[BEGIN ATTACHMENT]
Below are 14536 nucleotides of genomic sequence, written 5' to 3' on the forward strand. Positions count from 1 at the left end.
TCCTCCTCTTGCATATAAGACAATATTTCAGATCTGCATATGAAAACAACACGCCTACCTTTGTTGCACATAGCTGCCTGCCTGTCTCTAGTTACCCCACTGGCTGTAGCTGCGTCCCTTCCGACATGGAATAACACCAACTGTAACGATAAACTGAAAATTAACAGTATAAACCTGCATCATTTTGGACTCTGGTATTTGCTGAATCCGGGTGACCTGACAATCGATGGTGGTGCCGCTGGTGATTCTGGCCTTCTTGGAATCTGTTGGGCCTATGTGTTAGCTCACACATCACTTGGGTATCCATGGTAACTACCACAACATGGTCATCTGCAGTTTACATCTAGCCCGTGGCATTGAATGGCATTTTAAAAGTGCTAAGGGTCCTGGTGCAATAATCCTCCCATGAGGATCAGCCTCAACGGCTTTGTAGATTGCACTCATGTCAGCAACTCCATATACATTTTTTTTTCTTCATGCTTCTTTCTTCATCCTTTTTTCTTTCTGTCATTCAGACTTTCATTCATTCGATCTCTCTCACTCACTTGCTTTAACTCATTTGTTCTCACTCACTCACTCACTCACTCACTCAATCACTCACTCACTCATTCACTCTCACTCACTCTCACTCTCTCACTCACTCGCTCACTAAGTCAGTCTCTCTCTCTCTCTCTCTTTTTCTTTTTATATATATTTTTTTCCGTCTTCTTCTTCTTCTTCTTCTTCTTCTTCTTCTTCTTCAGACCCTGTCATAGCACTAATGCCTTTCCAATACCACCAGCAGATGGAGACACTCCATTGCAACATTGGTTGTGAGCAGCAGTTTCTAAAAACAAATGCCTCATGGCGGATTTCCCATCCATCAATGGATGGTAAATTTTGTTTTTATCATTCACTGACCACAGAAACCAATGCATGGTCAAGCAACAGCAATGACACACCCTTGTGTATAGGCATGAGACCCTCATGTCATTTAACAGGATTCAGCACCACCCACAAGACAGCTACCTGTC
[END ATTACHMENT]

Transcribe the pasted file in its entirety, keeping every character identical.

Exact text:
Below are 14536 nucleotides of genomic sequence, written 5' to 3' on the forward strand. Positions count from 1 at the left end.
TCCTCCTCTTGCATATAAGACAATATTTCAGATCTGCATATGAAAACAACACGCCTACCTTTGTTGCACATAGCTGCCTGCCTGTCTCTAGTTACCCCACTGGCTGTAGCTGCGTCCCTTCCGACATGGAATAACACCAACTGTAACGATAAACTGAAAATTAACAGTATAAACCTGCATCATTTTGGACTCTGGTATTTGCTGAATCCGGGTGACCTGACAATCGATGGTGGTGCCGCTGGTGATTCTGGCCTTCTTGGAATCTGTTGGGCCTATGTGTTAGCTCACACATCACTTGGGTATCCATGGTAACTACCACAACATGGTCATCTGCAGTTTACATCTAGCCCGTGGCATTGAATGGCATTTTAAAAGTGCTAAGGGTCCTGGTGCAATAATCCTCCCATGAGGATCAGCCTCAACGGCTTTGTAGATTGCACTCATGTCAGCAACTCCATATACATTTTTTTTTCTTCATGCTTCTTTCTTCATCCTTTTTTCTTTCTGTCATTCAGACTTTCATTCATTCGATCTCTCTCACTCACTTGCTTTAACTCATTTGTTCTCACTCACTCACTCACTCACTCACTCAATCACTCACTCACTCATTCACTCTCACTCACTCTCACTCTCTCACTCACTCGCTCACTAAGTCAGTCTCTCTCTCTCTCTCTCTTTTTCTTTTTATATATATTTTTTTCCGTCTTCTTCTTCTTCTTCTTCTTCTTCTTCTTCTTCTTCAGACCCTGTCATAGCACTAATGCCTTTCCAATACCACCAGCAGATGGAGACACTCCATTGCAACATTGGTTGTGAGCAGCAGTTTCTAAAAACAAATGCCTCATGGCGGATTTCCCATCCATCAATGGATGGTAAATTTTGTTTTTATCATTCACTGACCACAGAAACCAATGCATGGTCAAGCAACAGCAATGACACACCCTTGTGTATAGGCATGAGACCCTCATGTCATTTAACAGGATTCAGCACCACCCACAAGACAGCTACCTGTC